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Counting Gordon Crosby and Terence Cuneo amongst your biggest influences is always going to stand you in good stead as motoring artist as long as you have the skill to carry it off… luckily Paul Dove has it in abundance.

Although Dove studied art at college in his late teens he confesses that much of his technique is self taught. Buoyed by the confidence that winning the prestigious 2001 International Motoring Art competition at only 19 gave Dove, he decided to dive headlong into a professional career of painting full time. “I’ve never had a real job” he quips as we talk over his love of motorsport and it’s history. 

“When I first started to get interested in Motor Sport history, Graham Hill soon became my favourite. He was perhaps the biggest character in an era when all drivers were big characters!

My Dad’s hero, Jim Clark, I think was ultimately the greatest, but Graham made up for any lack of natural ability with determination and a desire to win, meaning if Jim was leading, he was often the man leading the chase. He won a lot of races, in all types of cars and his comeback after his crash at Watkins Glen in 1969, for me, underlines his racing hero status.” When Dove is not painting, he is passionate about collecting items related to Graham Hill.

Working from his studio in the heart of beautiful Cornwall, Dove is inspired by old motor racing film footage, and vintage magazine articles to dream up ideas for his paintings. Each artwork starts with a rough pencil layout sketch before transferring the most important reference points onto the canvas. In addition to the vintage references Dove uses his own modern reference photography. This enables him to put the viewer in a position that would not usually be possible – directly in front of the Beast of Turin as it thunders across the beach towards you, for example.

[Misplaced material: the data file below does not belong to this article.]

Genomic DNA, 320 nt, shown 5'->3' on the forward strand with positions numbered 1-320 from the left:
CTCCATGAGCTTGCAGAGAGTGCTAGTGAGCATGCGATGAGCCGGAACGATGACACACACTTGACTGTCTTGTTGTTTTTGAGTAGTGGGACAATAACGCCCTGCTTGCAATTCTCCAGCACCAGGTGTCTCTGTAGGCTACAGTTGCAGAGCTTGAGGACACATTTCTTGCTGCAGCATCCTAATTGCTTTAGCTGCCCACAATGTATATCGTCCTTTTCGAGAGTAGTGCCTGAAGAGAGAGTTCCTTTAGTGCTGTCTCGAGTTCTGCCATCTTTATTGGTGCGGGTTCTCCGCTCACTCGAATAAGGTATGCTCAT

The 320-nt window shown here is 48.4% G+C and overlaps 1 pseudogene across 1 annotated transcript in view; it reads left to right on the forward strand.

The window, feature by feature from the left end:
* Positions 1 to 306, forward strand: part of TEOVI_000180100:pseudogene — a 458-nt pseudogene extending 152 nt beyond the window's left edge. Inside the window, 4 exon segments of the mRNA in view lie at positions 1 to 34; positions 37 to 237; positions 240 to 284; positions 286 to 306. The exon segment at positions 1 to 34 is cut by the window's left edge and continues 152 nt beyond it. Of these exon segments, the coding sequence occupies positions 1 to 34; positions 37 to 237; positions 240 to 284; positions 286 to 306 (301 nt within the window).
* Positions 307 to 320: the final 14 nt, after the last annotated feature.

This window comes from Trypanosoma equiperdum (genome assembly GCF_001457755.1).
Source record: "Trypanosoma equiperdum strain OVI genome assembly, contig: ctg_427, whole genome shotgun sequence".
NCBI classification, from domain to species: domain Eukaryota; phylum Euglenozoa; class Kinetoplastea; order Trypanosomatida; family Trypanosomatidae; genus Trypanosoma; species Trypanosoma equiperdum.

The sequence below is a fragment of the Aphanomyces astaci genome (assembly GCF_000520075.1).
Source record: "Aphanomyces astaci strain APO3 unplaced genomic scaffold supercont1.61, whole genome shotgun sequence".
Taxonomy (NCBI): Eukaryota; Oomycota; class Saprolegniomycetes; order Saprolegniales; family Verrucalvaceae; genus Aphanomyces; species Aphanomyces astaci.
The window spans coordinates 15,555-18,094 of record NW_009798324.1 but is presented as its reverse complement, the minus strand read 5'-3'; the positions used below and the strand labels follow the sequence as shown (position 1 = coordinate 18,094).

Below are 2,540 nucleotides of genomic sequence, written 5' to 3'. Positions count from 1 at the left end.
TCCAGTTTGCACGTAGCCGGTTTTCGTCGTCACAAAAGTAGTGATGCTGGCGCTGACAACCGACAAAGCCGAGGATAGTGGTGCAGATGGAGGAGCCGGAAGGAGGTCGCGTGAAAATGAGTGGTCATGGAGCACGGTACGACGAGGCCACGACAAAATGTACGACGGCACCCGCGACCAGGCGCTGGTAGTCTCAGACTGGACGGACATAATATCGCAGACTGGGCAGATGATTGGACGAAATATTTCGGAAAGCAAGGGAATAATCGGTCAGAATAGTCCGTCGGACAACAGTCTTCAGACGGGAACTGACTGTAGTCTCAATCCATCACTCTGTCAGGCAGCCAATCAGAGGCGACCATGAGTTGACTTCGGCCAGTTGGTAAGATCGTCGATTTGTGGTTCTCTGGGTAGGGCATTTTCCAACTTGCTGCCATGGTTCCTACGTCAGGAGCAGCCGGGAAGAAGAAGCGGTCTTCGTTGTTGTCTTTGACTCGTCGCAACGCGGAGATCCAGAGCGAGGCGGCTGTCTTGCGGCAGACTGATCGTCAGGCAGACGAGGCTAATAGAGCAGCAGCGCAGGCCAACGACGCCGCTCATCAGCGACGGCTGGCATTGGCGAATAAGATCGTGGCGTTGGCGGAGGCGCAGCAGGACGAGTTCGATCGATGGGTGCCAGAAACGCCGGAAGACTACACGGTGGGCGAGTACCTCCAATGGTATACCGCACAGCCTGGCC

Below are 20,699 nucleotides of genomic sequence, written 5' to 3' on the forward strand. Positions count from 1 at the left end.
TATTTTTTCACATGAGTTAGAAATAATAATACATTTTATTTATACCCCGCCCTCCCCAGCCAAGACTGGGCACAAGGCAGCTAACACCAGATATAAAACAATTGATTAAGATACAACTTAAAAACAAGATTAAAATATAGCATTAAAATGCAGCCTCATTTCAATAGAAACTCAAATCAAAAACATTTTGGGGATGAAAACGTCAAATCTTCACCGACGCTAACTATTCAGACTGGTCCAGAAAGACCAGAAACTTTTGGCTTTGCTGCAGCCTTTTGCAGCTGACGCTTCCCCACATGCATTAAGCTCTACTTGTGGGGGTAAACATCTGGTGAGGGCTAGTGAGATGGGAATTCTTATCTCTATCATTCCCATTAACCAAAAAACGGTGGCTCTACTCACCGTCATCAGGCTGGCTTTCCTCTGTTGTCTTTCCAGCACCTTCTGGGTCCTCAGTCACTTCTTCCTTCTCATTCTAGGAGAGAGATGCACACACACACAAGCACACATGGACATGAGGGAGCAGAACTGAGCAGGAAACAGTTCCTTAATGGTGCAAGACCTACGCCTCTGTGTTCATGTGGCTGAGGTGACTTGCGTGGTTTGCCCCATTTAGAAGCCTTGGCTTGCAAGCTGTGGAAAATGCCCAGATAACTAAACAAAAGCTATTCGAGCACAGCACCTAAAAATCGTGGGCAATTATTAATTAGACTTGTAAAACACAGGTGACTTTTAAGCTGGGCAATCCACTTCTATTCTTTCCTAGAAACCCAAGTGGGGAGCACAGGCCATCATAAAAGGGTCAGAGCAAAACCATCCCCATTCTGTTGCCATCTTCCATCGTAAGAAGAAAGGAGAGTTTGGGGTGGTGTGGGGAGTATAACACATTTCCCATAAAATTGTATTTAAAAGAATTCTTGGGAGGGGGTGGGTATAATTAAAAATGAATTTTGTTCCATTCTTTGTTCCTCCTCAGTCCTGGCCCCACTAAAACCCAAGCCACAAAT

Initially Dove used oils for his work but now favours acrylics for the flexibility they provide when he wants to work up an image quickly, or make changes as the painting progresses. ‘As I immerse myself in the story of the painting I sometimes need to add details that I had not initially planned; other times I need to leave some out – paintings evolve’. 

Look at any Dove artwork and you will see an abundance of movement, atmosphere and a clever use of lighting. A skilful painting style that sees a strong light source appear from outside of the canvas margins in many of his renditions. Conveying a story and portraying a mood is important to Dove. “I like a strong contrast between light and dark, that’s often why I paint wet races at night”.

He has also created his own, unique style of capturing movement using repetitive brush marks on the canvas, a sort of painterly stop-frame animation.

Inspired by an old 1950’s AutoSport magazine from his reference library and taking him almost a month the complete, Dove’s most recent painting of Eugene Castellotti  – “King of the Mountains” not only shows his skilful use of light and portrayal of movement, it also clearly demonstrates his fine figurative work. Both of spectators and the driver, “any racing driver that you can see in my paintings must be a true likeness, his expression as much as his looks” says Dove.

Paul Dove’s work is comparable in many respects to Argentinian artist Alfredo de le Maria and with prices currently starting at just £1250 for an original painting (around 10% of the price of a de la Maria) this is an artist worth taking a good look at.

An original article written by Rupert Whyte for leading collectors magazine Automobilia Resource.